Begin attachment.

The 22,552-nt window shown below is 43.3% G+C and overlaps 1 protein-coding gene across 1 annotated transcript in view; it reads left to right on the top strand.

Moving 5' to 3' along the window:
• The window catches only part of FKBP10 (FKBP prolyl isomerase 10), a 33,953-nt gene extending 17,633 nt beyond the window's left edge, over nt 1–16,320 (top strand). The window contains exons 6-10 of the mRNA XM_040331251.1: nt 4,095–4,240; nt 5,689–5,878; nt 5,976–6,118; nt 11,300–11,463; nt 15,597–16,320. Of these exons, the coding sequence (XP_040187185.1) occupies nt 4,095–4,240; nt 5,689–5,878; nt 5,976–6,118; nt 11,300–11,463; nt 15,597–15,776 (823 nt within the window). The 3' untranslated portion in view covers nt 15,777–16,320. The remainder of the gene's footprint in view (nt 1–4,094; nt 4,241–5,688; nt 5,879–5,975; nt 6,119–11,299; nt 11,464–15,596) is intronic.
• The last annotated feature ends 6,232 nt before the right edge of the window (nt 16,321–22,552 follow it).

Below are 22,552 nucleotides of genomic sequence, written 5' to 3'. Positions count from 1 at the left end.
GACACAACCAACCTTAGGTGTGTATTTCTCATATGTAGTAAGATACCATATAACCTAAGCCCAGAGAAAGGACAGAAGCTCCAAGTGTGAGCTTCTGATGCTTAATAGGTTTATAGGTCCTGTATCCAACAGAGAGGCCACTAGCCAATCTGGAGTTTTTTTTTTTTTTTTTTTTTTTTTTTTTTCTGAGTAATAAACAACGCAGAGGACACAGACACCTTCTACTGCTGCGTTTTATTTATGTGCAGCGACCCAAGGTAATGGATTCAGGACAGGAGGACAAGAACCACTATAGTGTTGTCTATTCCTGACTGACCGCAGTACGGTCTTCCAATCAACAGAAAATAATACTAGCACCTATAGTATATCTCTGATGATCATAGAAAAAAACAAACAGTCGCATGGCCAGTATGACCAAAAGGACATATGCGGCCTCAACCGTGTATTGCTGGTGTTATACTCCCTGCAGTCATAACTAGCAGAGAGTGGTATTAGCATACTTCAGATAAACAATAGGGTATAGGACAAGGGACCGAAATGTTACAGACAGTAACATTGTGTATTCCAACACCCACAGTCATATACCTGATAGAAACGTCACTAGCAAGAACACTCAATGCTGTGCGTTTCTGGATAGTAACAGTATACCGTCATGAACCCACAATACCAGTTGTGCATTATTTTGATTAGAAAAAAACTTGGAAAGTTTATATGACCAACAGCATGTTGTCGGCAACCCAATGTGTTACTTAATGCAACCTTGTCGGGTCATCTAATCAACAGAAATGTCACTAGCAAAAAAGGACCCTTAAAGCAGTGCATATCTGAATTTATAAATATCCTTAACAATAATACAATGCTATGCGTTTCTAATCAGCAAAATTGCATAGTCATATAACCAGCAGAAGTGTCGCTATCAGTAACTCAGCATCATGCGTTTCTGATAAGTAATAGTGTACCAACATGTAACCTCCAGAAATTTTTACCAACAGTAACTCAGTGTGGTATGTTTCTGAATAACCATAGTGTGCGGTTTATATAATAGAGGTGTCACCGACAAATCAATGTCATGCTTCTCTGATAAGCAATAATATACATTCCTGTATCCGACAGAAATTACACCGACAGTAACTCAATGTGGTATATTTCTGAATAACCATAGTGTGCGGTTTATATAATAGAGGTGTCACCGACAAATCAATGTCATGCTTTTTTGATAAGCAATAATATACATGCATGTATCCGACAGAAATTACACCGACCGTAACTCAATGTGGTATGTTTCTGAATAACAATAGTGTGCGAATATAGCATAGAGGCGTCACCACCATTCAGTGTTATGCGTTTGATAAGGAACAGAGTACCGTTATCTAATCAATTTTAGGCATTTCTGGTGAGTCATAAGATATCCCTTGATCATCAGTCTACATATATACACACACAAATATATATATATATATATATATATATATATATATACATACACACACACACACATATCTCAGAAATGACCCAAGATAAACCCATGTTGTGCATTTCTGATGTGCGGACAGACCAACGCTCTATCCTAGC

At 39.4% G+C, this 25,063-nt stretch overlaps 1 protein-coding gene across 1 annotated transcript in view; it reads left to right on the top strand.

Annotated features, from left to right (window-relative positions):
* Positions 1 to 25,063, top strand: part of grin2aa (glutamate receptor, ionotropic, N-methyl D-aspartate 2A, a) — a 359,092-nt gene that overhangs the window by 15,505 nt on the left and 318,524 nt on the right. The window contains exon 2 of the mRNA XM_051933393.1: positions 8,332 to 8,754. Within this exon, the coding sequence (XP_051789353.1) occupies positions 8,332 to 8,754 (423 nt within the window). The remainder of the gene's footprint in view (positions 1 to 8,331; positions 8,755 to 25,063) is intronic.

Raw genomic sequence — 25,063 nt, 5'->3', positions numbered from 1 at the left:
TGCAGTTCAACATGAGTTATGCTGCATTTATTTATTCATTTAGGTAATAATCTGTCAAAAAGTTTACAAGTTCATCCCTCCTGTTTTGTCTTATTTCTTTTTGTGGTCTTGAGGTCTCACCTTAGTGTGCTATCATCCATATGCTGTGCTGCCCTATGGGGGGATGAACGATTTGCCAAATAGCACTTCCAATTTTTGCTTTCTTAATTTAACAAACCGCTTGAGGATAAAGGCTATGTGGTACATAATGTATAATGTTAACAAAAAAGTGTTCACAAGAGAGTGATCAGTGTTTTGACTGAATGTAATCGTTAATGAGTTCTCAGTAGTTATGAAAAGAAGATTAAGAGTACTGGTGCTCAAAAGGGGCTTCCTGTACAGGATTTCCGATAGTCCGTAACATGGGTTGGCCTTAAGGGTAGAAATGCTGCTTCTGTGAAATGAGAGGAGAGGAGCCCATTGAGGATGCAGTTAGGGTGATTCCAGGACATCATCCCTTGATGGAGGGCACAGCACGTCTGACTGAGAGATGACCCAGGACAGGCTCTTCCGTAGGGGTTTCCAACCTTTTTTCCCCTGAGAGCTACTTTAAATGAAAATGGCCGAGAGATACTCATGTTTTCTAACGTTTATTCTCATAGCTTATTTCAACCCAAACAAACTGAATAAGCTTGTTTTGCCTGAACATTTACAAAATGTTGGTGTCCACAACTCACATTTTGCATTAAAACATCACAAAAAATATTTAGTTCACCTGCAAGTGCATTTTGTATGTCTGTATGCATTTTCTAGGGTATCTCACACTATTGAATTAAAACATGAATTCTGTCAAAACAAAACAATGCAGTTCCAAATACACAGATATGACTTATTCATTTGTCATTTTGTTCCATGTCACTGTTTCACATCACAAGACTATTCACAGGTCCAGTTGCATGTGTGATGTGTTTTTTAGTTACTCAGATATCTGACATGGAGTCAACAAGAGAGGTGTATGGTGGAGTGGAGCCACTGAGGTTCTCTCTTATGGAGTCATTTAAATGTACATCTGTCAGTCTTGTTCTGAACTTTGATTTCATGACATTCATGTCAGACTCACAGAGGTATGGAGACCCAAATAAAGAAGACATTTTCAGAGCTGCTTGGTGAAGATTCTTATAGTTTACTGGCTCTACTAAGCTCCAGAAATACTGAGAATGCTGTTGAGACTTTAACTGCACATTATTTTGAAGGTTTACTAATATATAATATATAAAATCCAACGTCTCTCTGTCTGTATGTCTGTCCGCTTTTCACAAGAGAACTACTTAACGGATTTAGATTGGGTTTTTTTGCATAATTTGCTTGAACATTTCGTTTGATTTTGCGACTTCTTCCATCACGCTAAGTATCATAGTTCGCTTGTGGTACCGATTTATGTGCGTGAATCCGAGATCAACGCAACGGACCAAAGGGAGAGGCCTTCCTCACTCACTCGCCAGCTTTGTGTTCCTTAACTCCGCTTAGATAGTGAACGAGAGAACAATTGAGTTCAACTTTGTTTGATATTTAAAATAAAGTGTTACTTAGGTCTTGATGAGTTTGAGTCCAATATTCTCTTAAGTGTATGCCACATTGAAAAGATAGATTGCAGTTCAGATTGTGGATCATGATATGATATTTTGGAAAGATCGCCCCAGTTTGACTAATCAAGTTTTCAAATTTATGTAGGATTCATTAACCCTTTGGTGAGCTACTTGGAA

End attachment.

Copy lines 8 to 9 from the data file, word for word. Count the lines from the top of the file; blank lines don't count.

Annotated features, from left to right (window-relative positions):
* Positions 1 to 25,063, top strand: part of grin2aa (glutamate receptor, ionotropic, N-methyl D-aspartate 2A, a) — a 359,092-nt gene that overhangs the window by 15,505 nt on the left and 318,524 nt on the right. The window contains exon 2 of the mRNA XM_051933393.1: positions 8,332 to 8,754. Within this exon, the coding sequence (XP_051789353.1) occupies positions 8,332 to 8,754 (423 nt within the window). The remainder of the gene's footprint in view (positions 1 to 8,331; positions 8,755 to 25,063) is intronic.